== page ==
REPOSTING OF SOCIAL MEDIA POSTS – Participating suppliers are now allowed to repost social media posts that advertise the event, including posts by the host retailer, provided that the reposted advertisement complies with all other content restrictions in the ABC Act.
Wineries and other suppliers should note that these expanded advertising privileges only allows them to advertise in connection with specific events governed by ABC Act Sections 25503.4 (wine-related events, including winemaker dinners), 25503.56 (instructional tasting event at off-sale retailer premises under a Type 86 license), and 25503.57 (instructional events at on-sale retailer premises). It is not a blanket permission to begin photographing and posting about retailers on supplier social media accounts.
The new law goes into effect on January 1, 2019.
If you have any questions about the new law, tied-house issues, or winery use of social media, please contact John Trinidad.
DISCLOSURE: DPF represents Napa Valley Vintners on a variety of matters, and advised on the proposed legislation.
ASCAP (ESCAPE) TO WINE COUNTRY
What should you do when copyright owners come a-knockin’?
Wineries throughout Sonoma and Napa Valley have recently received legal notices from copyright owner groups, threatening legal action for unauthorized live and recorded musical performances in their tasting rooms, etc. which feature songs subject to copyright protection.
The American Society of Composers, Authors and Publishers (ASCAP) and Broadcast Music, Inc. (BMI) are two of the most prominent performing rights societies which collect license royalties for the public performance of musical works in their catalogs. Public performance is defined broadly under the Copyright Act to include both live performances (aka “covers”) and recorded music played on the radio, on television, or online (e.g., via regular Pandora, without a business account). Performing rights societies are well-known for bringing suit when their on-the-ground surveillance reveals that a commercial establishment is allowing public performance to take place without an appropriate license.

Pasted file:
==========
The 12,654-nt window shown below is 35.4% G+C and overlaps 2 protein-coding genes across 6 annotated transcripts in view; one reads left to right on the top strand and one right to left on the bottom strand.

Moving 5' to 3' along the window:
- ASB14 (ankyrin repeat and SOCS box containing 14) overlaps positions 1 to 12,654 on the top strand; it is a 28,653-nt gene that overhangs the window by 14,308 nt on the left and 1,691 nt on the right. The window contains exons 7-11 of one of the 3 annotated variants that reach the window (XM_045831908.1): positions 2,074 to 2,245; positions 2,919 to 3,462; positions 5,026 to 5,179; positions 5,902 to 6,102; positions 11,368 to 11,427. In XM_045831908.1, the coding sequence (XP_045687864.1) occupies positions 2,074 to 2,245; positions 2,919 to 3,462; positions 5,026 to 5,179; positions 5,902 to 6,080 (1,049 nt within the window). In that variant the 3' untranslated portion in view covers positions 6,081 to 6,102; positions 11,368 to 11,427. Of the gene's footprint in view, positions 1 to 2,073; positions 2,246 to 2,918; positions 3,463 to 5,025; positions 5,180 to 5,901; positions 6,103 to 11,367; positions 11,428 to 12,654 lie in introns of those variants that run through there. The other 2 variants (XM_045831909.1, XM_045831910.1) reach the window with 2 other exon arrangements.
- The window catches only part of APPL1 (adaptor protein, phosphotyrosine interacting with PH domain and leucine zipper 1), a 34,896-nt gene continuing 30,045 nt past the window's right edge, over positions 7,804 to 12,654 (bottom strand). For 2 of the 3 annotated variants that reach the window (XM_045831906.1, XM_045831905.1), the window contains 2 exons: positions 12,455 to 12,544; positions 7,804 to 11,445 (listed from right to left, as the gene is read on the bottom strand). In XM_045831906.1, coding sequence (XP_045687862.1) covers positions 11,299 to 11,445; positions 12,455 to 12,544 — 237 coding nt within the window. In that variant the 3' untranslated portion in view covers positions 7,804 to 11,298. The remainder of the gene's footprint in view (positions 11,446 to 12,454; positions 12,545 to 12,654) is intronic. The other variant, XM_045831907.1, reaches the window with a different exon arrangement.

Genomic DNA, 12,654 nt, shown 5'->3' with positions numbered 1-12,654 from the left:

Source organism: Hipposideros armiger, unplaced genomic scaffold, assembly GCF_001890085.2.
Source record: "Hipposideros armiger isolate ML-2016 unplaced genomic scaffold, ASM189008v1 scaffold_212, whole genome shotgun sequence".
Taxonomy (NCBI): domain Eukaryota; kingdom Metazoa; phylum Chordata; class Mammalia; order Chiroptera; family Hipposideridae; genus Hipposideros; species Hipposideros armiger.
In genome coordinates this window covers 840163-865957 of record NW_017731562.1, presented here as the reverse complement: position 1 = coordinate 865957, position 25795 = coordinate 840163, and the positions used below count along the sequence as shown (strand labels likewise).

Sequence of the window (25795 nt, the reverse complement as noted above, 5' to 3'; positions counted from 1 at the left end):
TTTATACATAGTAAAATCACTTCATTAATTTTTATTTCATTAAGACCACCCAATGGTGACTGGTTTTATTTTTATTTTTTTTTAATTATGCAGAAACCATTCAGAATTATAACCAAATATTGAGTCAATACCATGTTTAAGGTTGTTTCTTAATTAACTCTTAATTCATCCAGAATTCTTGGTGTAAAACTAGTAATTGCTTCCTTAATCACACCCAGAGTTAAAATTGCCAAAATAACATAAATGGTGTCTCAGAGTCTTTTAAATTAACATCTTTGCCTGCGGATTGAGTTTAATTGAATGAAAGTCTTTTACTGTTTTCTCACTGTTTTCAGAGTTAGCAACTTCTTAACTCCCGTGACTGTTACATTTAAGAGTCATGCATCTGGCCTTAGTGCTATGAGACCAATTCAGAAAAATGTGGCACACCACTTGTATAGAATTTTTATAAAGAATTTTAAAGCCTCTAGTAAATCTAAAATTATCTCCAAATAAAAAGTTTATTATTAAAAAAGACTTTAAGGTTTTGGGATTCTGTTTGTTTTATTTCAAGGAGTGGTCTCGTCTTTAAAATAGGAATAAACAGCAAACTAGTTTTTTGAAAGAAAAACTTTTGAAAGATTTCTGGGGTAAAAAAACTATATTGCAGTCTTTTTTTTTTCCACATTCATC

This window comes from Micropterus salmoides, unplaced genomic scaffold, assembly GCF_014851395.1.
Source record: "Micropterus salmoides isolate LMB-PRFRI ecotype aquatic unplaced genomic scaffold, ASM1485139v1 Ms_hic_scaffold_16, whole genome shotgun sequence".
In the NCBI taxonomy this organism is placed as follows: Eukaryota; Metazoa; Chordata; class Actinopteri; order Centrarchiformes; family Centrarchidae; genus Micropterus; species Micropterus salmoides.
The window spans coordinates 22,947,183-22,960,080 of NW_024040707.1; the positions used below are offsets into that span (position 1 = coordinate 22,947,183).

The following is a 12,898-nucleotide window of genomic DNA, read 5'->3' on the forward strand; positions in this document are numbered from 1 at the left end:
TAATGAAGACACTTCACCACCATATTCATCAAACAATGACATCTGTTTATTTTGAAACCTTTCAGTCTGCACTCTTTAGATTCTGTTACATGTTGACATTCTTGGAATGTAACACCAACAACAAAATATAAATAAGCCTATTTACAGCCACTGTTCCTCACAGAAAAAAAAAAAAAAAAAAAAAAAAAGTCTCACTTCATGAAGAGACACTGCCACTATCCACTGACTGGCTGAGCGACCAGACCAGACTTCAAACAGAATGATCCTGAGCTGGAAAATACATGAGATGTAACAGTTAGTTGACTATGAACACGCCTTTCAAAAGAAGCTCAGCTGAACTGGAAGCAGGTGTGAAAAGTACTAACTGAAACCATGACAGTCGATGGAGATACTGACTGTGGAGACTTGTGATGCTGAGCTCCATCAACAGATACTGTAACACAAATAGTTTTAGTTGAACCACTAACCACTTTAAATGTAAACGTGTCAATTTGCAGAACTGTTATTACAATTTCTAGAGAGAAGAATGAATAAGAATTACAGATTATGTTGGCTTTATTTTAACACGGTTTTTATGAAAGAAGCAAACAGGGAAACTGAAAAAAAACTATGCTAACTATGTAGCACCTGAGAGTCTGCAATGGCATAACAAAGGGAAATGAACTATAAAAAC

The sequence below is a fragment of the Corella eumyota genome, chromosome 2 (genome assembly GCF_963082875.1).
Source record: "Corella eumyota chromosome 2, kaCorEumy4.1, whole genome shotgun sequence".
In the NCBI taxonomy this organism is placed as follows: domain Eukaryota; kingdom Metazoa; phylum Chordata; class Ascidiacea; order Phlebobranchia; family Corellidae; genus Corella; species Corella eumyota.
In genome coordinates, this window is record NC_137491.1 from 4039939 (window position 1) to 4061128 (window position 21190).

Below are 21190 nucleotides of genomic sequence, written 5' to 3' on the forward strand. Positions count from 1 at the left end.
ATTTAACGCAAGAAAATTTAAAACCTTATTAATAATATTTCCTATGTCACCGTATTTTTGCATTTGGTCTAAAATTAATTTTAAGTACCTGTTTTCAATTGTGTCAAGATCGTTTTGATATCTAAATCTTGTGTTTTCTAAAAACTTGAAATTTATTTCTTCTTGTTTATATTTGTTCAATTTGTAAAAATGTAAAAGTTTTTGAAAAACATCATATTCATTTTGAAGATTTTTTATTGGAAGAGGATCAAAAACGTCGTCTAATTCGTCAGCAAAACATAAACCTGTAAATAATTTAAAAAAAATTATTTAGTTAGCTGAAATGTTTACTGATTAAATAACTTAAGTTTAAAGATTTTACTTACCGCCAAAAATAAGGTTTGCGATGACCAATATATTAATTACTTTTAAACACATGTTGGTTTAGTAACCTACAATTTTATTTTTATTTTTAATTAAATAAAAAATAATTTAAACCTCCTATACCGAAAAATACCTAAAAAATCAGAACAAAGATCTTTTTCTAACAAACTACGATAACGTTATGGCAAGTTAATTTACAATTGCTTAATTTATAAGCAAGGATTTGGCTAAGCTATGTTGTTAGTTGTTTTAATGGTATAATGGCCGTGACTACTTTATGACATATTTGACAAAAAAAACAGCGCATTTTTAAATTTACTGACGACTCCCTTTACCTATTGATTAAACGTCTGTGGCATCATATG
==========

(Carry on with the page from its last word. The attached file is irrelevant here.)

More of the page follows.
Since tasting rooms are commercial establishments which fall outside of the private listening license that typically applies when you purchase music, playing music in a commercial environment (i.e., outside the “normal circle of friends and family”) constitutes an actionable copyright infringement of the public performance right of the copyright owner. Businesses that fail to pay the licensing fees of the copyright owner society (such as ASCAP) will be liable for copyright infringement, potentially including an award of the plaintiff’s attorneys’ fees. See, e.g.,: http://www.ascap.com/press/2015/0527-venues-refuse-to-pay.aspx
If you have not yet been contacted by ASCAP or BMI and know that you are not in compliance but still want to play music in your tasting room, your best strategy would be to subscribe to a provider that will cover licensing obligations with ASCAP and BMI, such as Sirius XM Music for Business or Pandora for Business. (Note that such plans typically do not cover paid entry or dancing.)
Chris Passarelli is Senior IP counsel at Dickenson, Peatman & Fogarty with experience in copyright and trademark issues facing the food & beverage, hospitality and entertainment industries. Contact Chris here.
It’s Time to Renew Your FDA Food Facility Registration
Just a reminder that it’s time for wineries, breweries and distilleries required to register with the FDA to renew their FDA Food Facility Registration. Beginning on October 1, 2014 through December 31, 2014, food facilities that are required to register with FDA (which includes most alcohol beverage producers, even those operating as alternating proprietors) must renew their food facility registrations. Note that if a food facility registration is not renewed during this period, it will be deemed canceled by the FDA. Section 415 of the Federal Food, Drug, and Cosmetic Act (FD&C Act) [21 U.S.C. § 350d] requires food facilities that are required to register with FDA to renew such registrations during the period beginning on October 1 and ending on December 31 of each even-numbered year.